$$\int_{0..1} \frac{1}{\sqrt{ \frac{1}{r} - 1 }}$$

(I've done a bit of re-arranging of the signs, which is an opportunity for error, but we know we want the result to be positive).

This turns out to be finite and equal to $\frac{\pi}{2}$ according to my symbolic integration package, but I don't have any closed-form integrations for when L>0 or E>0. We can still argue, as I said previously, that by inspection the integral is maximized when E=L=0, though, as each term of the infinite sum is maximized, which makes the infinite sum (the integral) itself a maximum.

This is not striclty related, but there is a simper argument that leads to a possibly more intuitive though less rigorous explanation. Light orbits a black hole at the photon sphere, at r=3M. Inside the photon sphere, one needs to apply thrust to hold station, there is no possible orbit. Furthermore, if one attempts to orbit the black hole in the photon sphere, one needs MORE thrust to hold station than if one stays still with no angular motion. This counter-intiutive fact about orbiting inside the photon sphere is mentioned in a few papers (that I don't have the references handy for), and in Kip Thorne's book, "Black holes and Time Warps".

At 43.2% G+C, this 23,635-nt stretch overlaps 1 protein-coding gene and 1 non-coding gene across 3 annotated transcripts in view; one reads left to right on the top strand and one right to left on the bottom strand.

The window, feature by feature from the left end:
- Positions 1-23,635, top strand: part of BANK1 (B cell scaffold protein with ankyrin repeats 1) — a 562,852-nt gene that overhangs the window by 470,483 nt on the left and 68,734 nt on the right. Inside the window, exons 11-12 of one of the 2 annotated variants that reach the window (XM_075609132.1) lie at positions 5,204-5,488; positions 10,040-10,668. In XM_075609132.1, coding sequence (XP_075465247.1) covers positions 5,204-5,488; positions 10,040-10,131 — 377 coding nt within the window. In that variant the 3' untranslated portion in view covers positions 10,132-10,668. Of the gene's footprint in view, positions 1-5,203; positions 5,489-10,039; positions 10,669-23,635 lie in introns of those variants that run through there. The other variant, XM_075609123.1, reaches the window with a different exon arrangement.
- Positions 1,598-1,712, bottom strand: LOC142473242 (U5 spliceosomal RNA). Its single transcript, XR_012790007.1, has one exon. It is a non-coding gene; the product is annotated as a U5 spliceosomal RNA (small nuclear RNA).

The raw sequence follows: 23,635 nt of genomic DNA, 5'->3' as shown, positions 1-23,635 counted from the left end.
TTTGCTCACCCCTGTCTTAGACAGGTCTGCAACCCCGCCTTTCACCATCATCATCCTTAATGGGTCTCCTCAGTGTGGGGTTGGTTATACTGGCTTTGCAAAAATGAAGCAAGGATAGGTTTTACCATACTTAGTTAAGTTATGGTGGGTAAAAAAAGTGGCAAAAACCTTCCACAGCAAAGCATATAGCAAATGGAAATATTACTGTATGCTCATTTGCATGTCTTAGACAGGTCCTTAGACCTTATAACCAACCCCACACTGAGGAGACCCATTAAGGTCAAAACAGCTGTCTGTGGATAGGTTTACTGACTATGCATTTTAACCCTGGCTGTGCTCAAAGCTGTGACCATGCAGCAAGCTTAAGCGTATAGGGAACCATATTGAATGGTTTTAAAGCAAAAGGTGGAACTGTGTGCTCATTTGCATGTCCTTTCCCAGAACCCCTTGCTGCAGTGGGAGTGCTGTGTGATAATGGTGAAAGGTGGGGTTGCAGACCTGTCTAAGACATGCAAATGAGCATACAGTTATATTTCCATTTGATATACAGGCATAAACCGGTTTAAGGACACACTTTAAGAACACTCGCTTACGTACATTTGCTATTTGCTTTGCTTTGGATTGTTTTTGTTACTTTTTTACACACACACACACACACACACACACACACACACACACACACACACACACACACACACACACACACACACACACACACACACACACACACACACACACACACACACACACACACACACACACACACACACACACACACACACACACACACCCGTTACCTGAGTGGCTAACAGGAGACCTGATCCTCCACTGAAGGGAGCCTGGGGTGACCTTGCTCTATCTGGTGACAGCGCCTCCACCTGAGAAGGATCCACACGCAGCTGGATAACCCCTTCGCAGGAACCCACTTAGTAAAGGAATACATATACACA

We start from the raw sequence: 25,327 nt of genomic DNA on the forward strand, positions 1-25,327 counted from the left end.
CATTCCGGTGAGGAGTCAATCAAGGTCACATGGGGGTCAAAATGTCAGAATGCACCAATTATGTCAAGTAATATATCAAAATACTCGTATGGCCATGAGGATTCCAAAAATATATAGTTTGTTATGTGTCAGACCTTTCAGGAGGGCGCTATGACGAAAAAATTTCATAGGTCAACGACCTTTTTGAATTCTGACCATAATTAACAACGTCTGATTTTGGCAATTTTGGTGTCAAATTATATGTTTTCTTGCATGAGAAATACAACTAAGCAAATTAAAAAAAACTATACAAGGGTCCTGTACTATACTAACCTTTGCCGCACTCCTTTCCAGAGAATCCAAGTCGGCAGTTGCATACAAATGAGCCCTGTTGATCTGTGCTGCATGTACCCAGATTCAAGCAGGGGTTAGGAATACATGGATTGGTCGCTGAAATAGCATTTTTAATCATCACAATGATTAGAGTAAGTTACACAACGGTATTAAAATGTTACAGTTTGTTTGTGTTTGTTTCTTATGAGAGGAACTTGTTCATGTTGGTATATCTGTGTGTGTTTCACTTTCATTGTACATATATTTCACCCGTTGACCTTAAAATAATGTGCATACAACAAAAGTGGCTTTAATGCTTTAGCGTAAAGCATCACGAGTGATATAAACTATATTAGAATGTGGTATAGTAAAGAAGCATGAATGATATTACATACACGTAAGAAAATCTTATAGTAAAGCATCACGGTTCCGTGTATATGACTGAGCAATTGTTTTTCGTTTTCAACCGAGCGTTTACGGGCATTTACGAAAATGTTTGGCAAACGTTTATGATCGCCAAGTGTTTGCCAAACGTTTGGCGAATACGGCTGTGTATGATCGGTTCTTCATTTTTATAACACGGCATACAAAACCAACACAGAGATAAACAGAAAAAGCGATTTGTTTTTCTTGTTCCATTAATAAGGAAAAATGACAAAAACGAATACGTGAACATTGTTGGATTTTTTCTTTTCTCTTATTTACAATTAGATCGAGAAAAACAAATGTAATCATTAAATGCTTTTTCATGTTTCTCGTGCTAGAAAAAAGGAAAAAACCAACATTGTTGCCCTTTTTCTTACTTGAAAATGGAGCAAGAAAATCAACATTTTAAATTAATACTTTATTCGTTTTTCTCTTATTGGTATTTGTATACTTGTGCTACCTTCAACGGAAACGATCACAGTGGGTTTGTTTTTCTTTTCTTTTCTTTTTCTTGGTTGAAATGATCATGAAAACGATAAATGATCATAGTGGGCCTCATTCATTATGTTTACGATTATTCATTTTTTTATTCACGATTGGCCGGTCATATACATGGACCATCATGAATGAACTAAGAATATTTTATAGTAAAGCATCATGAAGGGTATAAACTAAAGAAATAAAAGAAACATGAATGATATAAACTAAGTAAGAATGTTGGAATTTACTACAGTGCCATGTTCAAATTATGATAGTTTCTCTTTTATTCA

Last edited: Nov 28, 2017
5. Nov 29, 2017

Thanks for these calculations, pervect. I look forward to working through them. My initial guess of the affirmative answer was also shot down in the other thread to which I went after posting the above. (That is, the thread cited by Ibix, above.) There they present different calculations to also come up with a negative answer.

Since I happen to have a copy of Thorne's book, I tried to look up your reference to photon spheres, but the index was no help, so perhaps you have a chapter (or even better, a page for the Norton 1995 softcover edition)? [In the meantime, I went to Wikipedia https://en.wikipedia.org/wiki/Photon_sphere].